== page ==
Published: July 5, 2011
“The Cloud Darkens” (editorial, June 30) rightly advocates for increasing online security, but doesn’t mention a key component missing from most proposals to thwart cyberattacks: increased disclosure from hacked companies regarding the impact on customer data.
The revelation that the online document-storage service Dropbox tried to hide a glitch in its network that allowed any user to log into any account is but one of several examples of companies failing to adequately disclose vital information about customer data, how it is being used and what steps are being taken to mitigate the effects of cyberattacks.
The need for greater disclosure is clear: cyberattacks represent one of the greatest challenges facing modern businesses and are costly to economies and society alike. According to a 2004 report by the Congressional Research Service, targeted companies suffer an average loss in stock market valuation of between $50 million and $200 million, with total consumer and business losses estimated at more than $200 billion a year.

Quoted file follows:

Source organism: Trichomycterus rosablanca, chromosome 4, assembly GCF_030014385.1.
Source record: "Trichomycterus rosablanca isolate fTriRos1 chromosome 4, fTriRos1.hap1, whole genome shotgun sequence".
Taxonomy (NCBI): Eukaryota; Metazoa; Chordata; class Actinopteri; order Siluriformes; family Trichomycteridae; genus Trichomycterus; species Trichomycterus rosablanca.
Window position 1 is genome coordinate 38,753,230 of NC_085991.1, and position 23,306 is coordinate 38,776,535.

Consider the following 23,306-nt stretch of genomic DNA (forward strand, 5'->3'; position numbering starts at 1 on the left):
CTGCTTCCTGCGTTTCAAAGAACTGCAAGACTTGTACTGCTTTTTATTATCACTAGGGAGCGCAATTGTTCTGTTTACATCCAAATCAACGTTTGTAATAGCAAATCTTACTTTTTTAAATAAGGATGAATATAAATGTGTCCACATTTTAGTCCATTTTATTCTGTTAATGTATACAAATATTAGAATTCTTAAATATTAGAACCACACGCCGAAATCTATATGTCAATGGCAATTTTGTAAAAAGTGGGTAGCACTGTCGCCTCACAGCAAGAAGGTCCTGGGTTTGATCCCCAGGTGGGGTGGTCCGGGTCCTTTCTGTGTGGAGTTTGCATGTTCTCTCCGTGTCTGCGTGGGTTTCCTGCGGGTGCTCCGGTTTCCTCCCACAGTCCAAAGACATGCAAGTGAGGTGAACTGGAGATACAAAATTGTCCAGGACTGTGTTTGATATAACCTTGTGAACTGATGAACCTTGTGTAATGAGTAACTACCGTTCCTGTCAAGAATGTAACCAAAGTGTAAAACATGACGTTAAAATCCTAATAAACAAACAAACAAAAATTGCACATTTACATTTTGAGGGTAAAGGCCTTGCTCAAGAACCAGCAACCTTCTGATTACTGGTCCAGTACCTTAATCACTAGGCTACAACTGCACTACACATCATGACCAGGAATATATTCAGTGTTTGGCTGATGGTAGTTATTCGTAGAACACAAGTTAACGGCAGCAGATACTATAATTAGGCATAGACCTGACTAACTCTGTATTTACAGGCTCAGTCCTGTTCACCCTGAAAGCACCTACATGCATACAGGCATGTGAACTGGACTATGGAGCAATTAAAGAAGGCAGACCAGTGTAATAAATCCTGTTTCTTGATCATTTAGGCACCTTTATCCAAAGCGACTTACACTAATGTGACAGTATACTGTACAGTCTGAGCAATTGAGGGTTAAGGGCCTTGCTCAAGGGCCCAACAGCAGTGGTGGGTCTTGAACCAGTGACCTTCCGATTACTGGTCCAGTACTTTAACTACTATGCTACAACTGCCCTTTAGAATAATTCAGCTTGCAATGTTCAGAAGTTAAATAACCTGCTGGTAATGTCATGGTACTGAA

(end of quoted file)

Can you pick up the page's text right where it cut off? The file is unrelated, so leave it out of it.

We may never be able to eradicate the pernicious effects of cyberattacks. But we can ensure that the public is not victimized twice, by pushing for more timely and transparent disclosure from affected companies. Anything less allows the hackers to win, while the public continues to lose.ROSANNA M. FISKE
Chairwoman and Chief Executive
Public Relations Society of America
New York, Jue 30, 2011
- PRSA: Candor is Best Defense Against Cyberattacks — The Guardian Op-Ed (June 17, 2011)